a) Oxidation of cholesterol or cholesterol esters to the 7-hydroperoxy derivative and, if desired, dehydration of the hydroperoxide to 7-ketocholesterol or 7-ketocholesterol esters ##STR3## b) Oxidation of α-pinene to the hydroperoxy derivative and, if desired, dehydration of the hydroperoxide to verbenone ##STR4## c) Oxidation of citronellol or citronellyl esters and, if desired, reduction of the resulting hydroperoxide to 3,7-dimethyl-5-octene-1,7-diol or a half ester thereof ##STR5## d) Oxidation of linalool, dehydrolinalool or an ester thereof and, if desired, reduction of the resulting hydroperoxide to 2,6-dimethyl-3,7-octadien-2,6-diol, 2,6-dimethyl-3-octen-7-yne-2,6-diol or a half ester thereof ##STR6## e) Oxidation (dehydrogenation) of α-terpinene to p-cymene ##STR7## f) Oxidation of α-cedrene and, if desired, dehydration of the resulting hydroperoxide to cedrenone ##STR8## g) Oxidation of valencene and, if desired, dehydration of the resulting hydroperoxide to nootkatone ##STR9## h) Oxidation of isolongifolene and, if desired, dehydration of the resulting hydroperoxide to isolongifolenone ##STR10##
In formulae IIa, IIIa, IIc, IIIc, IId and IIId R signifies hydrogen or acyl, preferably one of the acyl groups mentioned above. In formulae IId and IIId the symbol - - - denotes an optional additional C--C bond. In formulae IIa. IIIa, IIf, IIIf, IIg, IIIg, IIh and IIIh the symbol ∇ signifies that the respective bond lies above the plane of the drawing and the symbol signifies that the respective bond lies below the plane of the drawing. In the case of formulae IIg and IIIg the latter symbol signifies that the isopropenyl residue lies below the plane of the drawing.
The process in accordance with the invention is illustrated in more detail by the following Examples.
A solution of 16.3 g (0.1 mol) of N-hydroxyphthalimide in 350 ml of acetone was heated to boiling in a sulphonation flask equipped with a gasification stirrer, a thermometer and a reflux condenser and treated in succession with 42.8 g (0.1 mol).of cholesterol acetate and 0.16 g (0.5 mmol) of dibenzoyl peroxide. Subsequently, a weak stream of compressed ar was conducted into the reaction solution while stirring at reflux temperature for 9 hours. Thereafter, the reaction mixture, cooled to room temperature, was evaporated to dryness on a rotary evaporator (bath temperature 40°-50° C.). The residue was treated with 200 ml of tetrachloromethane and heated to 40° C. The resulting finely crystalline precipitate was filtered off under suction after cooling the reaction mixture to room temperature, washed with 50 ml of tetrachloromethane and dried in a water-jet vacuum at 80° C. for 4 hours. There were thus recovered 16.0 g (98.2%) of N-hydroxyphthalimide.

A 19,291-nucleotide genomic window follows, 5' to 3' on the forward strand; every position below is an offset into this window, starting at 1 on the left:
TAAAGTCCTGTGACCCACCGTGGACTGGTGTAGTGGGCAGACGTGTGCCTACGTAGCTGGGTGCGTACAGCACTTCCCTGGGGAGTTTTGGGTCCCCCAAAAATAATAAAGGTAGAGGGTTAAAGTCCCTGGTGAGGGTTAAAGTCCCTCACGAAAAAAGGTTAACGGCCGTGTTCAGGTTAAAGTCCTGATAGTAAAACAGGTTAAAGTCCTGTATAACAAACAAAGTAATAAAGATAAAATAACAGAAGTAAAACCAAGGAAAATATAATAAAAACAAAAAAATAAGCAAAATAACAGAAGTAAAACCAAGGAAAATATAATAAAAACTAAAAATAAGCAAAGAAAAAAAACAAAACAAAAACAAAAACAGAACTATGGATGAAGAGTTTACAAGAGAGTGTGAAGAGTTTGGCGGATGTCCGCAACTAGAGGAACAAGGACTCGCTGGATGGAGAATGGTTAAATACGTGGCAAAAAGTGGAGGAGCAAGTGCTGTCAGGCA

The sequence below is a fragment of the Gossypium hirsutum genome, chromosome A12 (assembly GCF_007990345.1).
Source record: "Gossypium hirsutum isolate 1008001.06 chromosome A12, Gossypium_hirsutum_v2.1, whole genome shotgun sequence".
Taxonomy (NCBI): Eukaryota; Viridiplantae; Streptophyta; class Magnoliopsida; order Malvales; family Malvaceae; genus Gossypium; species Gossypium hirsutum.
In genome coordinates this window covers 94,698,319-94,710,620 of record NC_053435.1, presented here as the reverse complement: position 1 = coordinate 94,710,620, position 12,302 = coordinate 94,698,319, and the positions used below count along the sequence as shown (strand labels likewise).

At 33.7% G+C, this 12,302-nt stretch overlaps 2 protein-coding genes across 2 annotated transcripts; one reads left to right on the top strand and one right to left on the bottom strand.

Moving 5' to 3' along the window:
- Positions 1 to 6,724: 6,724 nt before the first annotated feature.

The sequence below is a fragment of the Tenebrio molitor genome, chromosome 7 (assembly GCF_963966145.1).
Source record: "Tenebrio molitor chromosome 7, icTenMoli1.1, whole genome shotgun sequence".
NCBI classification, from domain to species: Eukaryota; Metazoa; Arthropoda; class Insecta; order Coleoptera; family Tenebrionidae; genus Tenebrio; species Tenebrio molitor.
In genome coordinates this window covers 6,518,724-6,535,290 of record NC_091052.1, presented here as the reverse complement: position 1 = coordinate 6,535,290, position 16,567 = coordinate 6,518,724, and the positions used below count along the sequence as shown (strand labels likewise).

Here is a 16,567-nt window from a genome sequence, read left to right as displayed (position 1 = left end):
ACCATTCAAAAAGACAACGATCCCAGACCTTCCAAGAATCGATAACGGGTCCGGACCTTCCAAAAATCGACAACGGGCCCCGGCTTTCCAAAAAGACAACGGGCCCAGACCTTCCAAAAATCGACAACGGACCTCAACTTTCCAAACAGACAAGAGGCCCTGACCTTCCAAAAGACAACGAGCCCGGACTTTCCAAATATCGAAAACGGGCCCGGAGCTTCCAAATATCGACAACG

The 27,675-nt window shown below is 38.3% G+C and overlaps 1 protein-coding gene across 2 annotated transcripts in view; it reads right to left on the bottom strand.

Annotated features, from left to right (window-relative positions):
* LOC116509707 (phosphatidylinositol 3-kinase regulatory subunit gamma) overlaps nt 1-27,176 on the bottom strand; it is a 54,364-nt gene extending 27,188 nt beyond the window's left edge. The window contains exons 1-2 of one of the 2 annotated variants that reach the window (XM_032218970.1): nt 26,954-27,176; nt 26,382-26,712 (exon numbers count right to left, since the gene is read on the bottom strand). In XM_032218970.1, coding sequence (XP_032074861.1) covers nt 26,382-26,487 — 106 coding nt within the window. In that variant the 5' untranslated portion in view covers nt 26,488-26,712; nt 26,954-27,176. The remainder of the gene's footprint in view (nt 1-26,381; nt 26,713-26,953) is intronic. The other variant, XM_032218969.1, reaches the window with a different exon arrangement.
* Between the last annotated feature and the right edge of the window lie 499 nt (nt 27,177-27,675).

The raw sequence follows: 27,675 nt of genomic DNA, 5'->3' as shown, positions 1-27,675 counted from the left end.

The filtrate was evaporated on a rotary evaporator and the oily residue was taken up in 200 ml of pyridine while stirring at 50° C. This solution was cooled to 5°-10° C. and treated with 20 ml of acetic anhydride while cooling. The mixture was left to stand at room temperature overnight and then concentrated on a rotary evaporator. The residue was treated with 100 ml of methanol and stirred at 50° C. The resulting suspension was cooled in an ice-bath for 1 hour and then suction filtered. The crystals were washed on the suction filter with 50 ml of methanol and then dried at 80° C. in a water-jet vacuum for 4 hours. There were thus obtained 32.6 g (73.8%) of 7-ketocholesterol acetate as slightly yellow crystals with m.p. 151°-154° C. This crude product was dissolved in 150 ml of acetone by boiling at reflux. The solution was concentrated to 80 ml and cooled in an ice-bath for 3 hours. The resulting crystallizate was filtered off under suction, washed on the suction filter with 20 ml of acetone and dried at room temperature in a water-jet vacuum for 4 hours. There were obtained 29.8 g (67.4%) of 7-ketocholesterol acetate in the form of colourless crystals with m.p. 156°-159° C.
6.1 g (0.037 mol) of N-hydroxyphthalimide were dissolved in 175 ml of isobutyl methyl ketone at 54° C. The solution was treated with 16 g (0.037 mol) of cholesterol acetate and 0.06 g (0.25 mmol) of dibenzoyl peroxide. Subsequently, air (250 ml/min.) was conducted into the reaction solution at 54° C. and while stirring intensively for about 9 hours. After completion of the oxidation the reaction mixture, cooled to room temperature, was evaporated to dryness. In order to recover the N-hydroxyphthalimide, the residue was treated with 75 ml of tetrachloromethane and the mixture was stirred at 40° C. for 1 hour and then filtered at 20° C. In this manner there were recovered 92% of the N-hydroxyphthalimide.